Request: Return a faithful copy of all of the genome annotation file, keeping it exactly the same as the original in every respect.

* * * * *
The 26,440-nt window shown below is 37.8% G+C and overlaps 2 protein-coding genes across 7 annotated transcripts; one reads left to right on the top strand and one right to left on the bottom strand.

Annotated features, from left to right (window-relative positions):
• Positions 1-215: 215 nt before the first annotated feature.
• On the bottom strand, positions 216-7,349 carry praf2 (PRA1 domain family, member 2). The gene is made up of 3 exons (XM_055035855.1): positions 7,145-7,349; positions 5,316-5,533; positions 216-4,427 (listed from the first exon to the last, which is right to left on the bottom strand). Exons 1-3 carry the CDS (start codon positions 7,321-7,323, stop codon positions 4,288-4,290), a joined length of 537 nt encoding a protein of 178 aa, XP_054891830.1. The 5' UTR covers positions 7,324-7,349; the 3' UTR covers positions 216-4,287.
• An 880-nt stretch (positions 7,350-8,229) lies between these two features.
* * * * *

The 26,440-nt window shown below is 37.8% G+C and overlaps 2 protein-coding genes across 7 annotated transcripts; one reads left to right on the top strand and one right to left on the bottom strand.

Annotated features, from left to right (window-relative positions):
• Positions 1-215: 215 nt before the first annotated feature.
• On the bottom strand, positions 216-7,349 carry praf2 (PRA1 domain family, member 2). The gene is made up of 3 exons (XM_055035855.1): positions 7,145-7,349; positions 5,316-5,533; positions 216-4,427 (listed from the first exon to the last, which is right to left on the bottom strand). Exons 1-3 carry the CDS (start codon positions 7,321-7,323, stop codon positions 4,288-4,290), a joined length of 537 nt encoding a protein of 178 aa, XP_054891830.1. The 5' UTR covers positions 7,324-7,349; the 3' UTR covers positions 216-4,287.
• An 880-nt stretch (positions 7,350-8,229) lies between these two features.